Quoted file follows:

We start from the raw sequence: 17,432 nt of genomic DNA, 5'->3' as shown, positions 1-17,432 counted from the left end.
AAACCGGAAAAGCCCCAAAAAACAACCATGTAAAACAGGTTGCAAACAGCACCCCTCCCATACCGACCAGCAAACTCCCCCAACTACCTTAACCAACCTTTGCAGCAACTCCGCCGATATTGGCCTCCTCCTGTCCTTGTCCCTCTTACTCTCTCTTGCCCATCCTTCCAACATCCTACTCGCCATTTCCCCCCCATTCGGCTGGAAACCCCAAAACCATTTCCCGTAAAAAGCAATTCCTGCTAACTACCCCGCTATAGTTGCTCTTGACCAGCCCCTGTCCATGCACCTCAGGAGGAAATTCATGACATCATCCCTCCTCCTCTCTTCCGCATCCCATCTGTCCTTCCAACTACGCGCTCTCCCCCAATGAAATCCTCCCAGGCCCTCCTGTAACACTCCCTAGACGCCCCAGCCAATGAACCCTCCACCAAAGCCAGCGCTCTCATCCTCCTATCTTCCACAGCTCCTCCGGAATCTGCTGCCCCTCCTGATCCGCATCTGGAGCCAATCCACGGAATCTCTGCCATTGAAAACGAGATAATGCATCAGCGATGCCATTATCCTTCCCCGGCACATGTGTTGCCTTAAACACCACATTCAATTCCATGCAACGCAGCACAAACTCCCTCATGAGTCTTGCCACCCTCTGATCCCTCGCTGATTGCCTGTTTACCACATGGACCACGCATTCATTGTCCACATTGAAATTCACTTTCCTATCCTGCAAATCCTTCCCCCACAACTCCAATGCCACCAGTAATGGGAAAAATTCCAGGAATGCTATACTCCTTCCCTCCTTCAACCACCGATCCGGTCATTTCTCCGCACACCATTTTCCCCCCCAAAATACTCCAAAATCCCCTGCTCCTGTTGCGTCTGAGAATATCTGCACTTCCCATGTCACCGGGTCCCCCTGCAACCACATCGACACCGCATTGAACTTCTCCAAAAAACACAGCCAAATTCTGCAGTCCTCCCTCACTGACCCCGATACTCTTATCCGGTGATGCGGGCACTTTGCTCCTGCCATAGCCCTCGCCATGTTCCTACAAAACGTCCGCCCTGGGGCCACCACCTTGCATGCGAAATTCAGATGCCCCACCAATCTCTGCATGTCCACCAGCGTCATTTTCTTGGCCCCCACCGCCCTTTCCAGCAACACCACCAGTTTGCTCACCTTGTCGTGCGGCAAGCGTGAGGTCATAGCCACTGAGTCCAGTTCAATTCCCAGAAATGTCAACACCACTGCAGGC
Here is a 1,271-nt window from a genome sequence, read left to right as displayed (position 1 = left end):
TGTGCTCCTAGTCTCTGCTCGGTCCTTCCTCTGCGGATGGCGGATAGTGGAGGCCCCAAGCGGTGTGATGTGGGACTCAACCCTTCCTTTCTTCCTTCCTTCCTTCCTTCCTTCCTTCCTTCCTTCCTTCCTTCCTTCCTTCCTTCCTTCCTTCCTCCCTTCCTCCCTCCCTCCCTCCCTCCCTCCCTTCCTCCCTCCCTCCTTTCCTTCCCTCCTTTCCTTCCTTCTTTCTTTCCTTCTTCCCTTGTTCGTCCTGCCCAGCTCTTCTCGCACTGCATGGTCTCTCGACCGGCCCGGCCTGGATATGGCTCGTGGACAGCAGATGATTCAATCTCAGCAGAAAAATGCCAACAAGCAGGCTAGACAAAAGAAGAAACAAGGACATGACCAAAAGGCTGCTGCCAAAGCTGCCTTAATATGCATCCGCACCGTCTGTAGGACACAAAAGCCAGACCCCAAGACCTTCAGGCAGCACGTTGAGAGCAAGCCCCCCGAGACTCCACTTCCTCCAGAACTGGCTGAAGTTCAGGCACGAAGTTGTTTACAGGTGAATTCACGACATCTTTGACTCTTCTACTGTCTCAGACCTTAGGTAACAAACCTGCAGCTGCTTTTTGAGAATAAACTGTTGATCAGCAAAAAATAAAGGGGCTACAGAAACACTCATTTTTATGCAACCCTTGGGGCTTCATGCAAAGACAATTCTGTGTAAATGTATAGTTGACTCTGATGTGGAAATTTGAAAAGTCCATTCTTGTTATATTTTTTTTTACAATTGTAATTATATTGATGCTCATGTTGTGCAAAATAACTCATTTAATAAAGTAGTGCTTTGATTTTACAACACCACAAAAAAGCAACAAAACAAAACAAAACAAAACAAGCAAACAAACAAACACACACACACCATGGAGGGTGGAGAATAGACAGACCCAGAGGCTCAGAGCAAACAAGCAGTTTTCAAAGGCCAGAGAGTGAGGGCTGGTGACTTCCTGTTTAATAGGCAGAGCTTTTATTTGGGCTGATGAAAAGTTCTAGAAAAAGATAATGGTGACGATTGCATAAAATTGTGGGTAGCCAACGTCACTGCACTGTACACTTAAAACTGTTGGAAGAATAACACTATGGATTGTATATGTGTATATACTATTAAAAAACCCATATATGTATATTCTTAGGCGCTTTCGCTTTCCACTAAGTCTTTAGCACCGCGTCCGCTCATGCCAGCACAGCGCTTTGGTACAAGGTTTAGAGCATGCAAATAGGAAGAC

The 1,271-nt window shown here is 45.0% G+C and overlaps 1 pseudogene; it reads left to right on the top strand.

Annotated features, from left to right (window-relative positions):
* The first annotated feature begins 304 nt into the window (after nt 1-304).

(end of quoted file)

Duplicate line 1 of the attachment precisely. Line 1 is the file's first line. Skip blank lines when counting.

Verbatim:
We start from the raw sequence: 17,432 nt of genomic DNA, 5'->3' as shown, positions 1-17,432 counted from the left end.